Last week whilst in Kobe on Christmas Party business, we had the chance to see Kobe’s incredible Luminarie. They say that this is the last year they’ll be doing it …although they say that every year!
“Kobe Luminarie (神戸ルミナリエ, Kobe Luminarie?) is a light festival held in Kobe, Japan every December. It began in 1995 and commemorates the Great Hanshin earthquake of that year. They were donated by the Italian Government. The lights are kept up for about two weeks and only turned on for a few hours each evening. Each light is individually hand-painted. Major streets in the vicinity are closed to auto traffic during these hours to allow pedestrians to fill the streets and enjoy the lights.”
At times it felt a bit like being on the train to work…
The drive to Heathrow airport never takes as long as I expect it to. I think of London as being a long way away, but it actually takes less than three hours to get there from Herefordshire, and what with the airport being located just off the M4 there’s not much in the way of traffic to deal with.
Whilst I object to the expansion of UK airports, I couldn’t help but be impressed by Heathrow’s new terminal 5. It was only a one-minute walk from the car to the arrivals gate, and no chance of getting lost.
I arrived at exactly the same time that *Twinkle*s flight touched down; the display told me that that the bags were arriving in the terminal within ten minutes, and 20 minutes after that Japanese businessmen, students and families started to emerge from behind the automatic doors. Any moment now, *Twinkle* would show up.
I must admit I was pretty excited …excited and nervous. I sensed that *Twinkle* had changed quite a bit since I had last seen her, and consequently some aspects of our relationship were an unknown.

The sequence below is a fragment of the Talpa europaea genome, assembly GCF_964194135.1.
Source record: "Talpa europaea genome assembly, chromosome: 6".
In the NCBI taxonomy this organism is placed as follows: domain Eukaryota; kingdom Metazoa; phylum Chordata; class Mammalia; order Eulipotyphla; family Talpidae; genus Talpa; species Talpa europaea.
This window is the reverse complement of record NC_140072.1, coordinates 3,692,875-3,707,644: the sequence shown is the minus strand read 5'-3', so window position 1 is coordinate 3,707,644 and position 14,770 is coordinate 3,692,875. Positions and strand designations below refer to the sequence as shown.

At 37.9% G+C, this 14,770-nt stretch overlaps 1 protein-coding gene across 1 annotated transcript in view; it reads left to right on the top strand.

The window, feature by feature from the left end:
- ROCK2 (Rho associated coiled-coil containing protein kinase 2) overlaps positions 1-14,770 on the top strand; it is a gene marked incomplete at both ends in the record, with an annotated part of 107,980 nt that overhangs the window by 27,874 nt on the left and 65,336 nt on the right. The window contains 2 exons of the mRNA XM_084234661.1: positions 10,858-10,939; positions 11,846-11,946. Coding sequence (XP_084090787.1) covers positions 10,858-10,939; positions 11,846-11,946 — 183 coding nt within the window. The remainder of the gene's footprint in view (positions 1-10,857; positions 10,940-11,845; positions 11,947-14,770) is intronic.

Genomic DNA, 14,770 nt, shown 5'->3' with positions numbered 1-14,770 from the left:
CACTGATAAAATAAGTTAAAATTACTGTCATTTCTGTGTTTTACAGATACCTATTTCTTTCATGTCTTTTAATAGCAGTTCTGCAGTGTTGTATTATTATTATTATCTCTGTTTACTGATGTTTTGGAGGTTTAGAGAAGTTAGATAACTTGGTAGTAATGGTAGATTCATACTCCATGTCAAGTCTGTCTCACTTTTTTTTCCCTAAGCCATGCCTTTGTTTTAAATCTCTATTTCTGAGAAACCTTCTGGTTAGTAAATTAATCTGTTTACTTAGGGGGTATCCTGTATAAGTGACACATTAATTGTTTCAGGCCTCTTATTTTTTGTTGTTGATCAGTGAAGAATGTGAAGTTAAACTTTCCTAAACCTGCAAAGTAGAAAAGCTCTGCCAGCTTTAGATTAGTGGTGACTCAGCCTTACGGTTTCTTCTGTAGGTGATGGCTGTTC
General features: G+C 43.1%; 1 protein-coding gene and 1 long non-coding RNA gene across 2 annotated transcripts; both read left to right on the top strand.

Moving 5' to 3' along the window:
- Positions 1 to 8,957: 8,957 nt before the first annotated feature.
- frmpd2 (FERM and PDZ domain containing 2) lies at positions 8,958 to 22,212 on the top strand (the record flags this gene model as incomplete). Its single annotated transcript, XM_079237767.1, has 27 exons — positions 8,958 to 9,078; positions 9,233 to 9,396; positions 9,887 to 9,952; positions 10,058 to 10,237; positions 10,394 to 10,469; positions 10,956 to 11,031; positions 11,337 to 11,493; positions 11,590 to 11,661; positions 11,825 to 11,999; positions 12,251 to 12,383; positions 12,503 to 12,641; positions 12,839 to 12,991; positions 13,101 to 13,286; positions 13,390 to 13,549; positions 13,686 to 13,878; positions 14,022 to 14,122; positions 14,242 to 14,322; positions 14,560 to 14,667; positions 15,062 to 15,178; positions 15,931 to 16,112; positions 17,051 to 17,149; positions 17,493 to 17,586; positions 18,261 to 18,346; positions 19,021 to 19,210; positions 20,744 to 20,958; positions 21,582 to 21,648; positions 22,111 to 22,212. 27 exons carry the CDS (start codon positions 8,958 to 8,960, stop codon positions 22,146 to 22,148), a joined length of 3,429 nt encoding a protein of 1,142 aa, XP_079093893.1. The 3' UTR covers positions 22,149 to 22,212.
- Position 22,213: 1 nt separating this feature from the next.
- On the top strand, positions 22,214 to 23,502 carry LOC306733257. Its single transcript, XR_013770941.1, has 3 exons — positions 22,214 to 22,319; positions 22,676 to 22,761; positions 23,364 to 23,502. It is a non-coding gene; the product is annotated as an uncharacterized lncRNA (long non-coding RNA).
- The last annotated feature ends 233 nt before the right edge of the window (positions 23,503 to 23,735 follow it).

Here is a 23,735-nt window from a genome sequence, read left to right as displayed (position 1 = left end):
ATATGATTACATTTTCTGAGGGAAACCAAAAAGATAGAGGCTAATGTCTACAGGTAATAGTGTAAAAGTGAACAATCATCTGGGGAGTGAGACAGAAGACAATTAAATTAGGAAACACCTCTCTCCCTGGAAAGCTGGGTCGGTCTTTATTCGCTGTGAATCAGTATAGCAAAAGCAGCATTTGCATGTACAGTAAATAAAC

And then there she was.
It was a bit funny at first. I’m not sure how to describe it. A bit surreal. We weren’t sure what to make of one another.
But that was before we spent no less than twenty minutes trying to find the car in the huge multi-storey car park. In my excitement I’d forgotten to make a note of where I’d parked, and not knowing my parents’ registration number I couldn’t use the Car Finder machine (the car park has thousands of cameras pointing at every single number plate). Thus, *Twinkle* and I has to visit every single level, before finally locating it on the 3rd.
That reassured *Twinkle* that I was as silly as ever, and it wasn’t long after that that we got back in the groove.
It is soooo good to be with her again. These are really very happy days.
During our six months apart, our conversations were often restricted to ‘issues’ or ‘problems’; with limited talk-time these would naturally take precedence over idol chit-chat and the sharing of niceties, consequently turning the relationship into something that revolved around serious and meaningful ‘stuff’. Now back together, I’m surprised and delighted by how nice it is to just ‘be’ together, to share silly moments or our appreciation of a beautiful view, to make fun of one another, to smile, to be kind to one another, to comfort one another with a hug.